Making the treatment cascade work in vulnerable and key populations

In a powerful presentation, Dr David Malebranche gave his talk titled “Making the Treatment Cascade work in Vulnerable and Key populations” in the plenary session on Day 4 of the conference. Watch the video here. 

Prior to Dr Malebranche’s presentation, there was a video-link from another location in which the Co-chair of the conference Professor Peter Reiss, was attempting to light a cauldron with the Positive Flame (in honour of being 90 years since the Olympic Games in Amsterdam and also having the AIDS Conference in Amsterdam). However AIDS activists from key populations stormed the room and prevented Prof Weiss from lighting the conference through protest (he eventually did after some time).

The protest was regarding the IAS’s decision to host the next International AIDS Conference in San Francisco in 2020. With President Trump in power, this would likely restrict the representations of communities at the conference most affected by HIV including sex workers, people who inject drugs, and other minority groups such as Muslims at the conference.

Dr Malebranche started his presentation by introducing himself as a HIV and internal medicine physician, public health official and activist working at the Morehouse School of Medicine in Atlanta.  As a black, same-gender loving man, he has worked in the HIV field for over 20 years and described both his professional and personal connection to HIV when his status changed from HIV negative to positive in 2007.

Dr Malebranche focused his presentation to the vulnerable population of black MSM.  African-American MSM are disproportionately affected by HIV in The United States.

  • A slide presented showed that black men in certain areas of US (eg. New Orleans, New York, San Francisco) have a higher prevalence of HIV than in some nations such as Rwanda and Nigeria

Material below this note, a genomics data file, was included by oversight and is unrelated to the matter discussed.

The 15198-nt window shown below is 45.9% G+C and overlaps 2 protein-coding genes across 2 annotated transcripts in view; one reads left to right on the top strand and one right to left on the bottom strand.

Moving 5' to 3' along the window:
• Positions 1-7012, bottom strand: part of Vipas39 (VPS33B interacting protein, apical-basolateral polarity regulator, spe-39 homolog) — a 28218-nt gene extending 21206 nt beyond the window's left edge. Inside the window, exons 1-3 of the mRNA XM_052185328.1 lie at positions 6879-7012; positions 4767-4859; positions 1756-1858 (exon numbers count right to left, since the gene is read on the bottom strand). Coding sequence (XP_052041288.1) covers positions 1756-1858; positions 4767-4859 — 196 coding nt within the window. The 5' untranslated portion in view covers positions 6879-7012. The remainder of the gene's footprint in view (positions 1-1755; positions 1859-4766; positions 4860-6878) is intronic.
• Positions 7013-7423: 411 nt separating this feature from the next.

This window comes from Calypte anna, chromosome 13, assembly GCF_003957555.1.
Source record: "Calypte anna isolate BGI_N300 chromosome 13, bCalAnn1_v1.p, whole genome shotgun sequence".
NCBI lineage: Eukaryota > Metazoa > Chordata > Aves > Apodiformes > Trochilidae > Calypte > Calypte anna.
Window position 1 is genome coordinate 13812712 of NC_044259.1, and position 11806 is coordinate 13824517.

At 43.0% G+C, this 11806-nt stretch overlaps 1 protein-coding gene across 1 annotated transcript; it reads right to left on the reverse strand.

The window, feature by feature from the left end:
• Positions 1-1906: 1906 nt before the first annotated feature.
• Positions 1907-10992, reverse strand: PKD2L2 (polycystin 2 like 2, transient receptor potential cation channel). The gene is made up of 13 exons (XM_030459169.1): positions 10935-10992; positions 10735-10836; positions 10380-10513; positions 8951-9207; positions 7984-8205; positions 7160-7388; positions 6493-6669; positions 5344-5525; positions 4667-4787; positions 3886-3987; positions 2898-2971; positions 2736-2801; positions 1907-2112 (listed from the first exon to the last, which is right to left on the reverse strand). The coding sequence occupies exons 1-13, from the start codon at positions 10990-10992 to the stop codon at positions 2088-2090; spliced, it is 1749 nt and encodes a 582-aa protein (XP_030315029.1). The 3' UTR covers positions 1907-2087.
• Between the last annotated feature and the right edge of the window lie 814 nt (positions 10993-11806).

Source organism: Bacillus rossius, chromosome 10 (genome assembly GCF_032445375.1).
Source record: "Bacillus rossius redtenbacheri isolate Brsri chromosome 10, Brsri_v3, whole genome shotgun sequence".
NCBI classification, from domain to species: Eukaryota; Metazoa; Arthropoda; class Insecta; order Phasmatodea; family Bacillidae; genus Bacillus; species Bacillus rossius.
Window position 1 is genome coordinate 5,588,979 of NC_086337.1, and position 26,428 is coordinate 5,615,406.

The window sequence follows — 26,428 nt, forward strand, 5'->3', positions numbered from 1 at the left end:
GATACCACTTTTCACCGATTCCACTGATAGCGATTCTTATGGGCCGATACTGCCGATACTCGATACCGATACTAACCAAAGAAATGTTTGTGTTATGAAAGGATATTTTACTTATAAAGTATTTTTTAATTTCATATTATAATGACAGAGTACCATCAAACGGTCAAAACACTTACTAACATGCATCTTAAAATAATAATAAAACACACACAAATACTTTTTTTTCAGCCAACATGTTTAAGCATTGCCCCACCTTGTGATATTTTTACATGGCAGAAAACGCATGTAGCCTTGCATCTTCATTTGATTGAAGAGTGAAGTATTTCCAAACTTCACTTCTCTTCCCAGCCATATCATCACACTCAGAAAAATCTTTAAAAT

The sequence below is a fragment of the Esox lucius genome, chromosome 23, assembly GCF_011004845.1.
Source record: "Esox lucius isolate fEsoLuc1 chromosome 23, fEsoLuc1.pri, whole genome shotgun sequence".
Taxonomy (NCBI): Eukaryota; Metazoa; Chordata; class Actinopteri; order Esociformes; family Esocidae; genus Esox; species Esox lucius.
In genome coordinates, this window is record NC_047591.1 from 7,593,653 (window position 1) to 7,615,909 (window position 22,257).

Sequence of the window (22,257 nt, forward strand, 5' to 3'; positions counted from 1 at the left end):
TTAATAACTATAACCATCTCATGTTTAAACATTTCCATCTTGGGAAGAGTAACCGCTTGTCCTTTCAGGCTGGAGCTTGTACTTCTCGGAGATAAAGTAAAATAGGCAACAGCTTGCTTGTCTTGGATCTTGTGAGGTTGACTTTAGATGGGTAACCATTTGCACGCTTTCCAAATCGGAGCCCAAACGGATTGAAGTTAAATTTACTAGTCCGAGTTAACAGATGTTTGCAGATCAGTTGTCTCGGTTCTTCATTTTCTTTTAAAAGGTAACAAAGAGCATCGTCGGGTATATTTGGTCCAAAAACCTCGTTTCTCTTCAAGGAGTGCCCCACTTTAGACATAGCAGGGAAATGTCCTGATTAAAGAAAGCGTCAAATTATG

• He stated that in US, 1/3 of cases of HIV infection occur in black MSM but they only represent 0.5% of population
  • African-American MSM have a 1 in 2 lifetime risk of acquiring HIV compared to 1 in 11 for White MSM.








The HIV treatment cascade is how we evaluate how much progress we are making towards the 90 90 90 goals. Ultimately viral suppression is the end target of the HIV treatment cascade, which leads to people less likely to transmit HIV to their partners.

Dr Malebranche stated that black MSM have steeper drops along each step of the cascade.  He used the slide below from a 2014 modelling study to demonstrate that Black MSM usually drop off after linkage of care and are not being engaged in care leading to low rates of viral suppression.














During his talk, Dr Malebranche referred to several factors leading to Black MSM patients dropping off the cascade:

  • healthcare access
  • lack of insurance/income/housing
  • poverty
  • food and housing insecurity
  • lack of social capital

In particular he referred to:

  • HIV stigma
    • Which can comes from several different factors – friends, communities, general society
    • Causes HIV positive people to drop off the cascade due to the patients internalising the stigma which then influences testing behaviour, disclosure and how one accesses medical care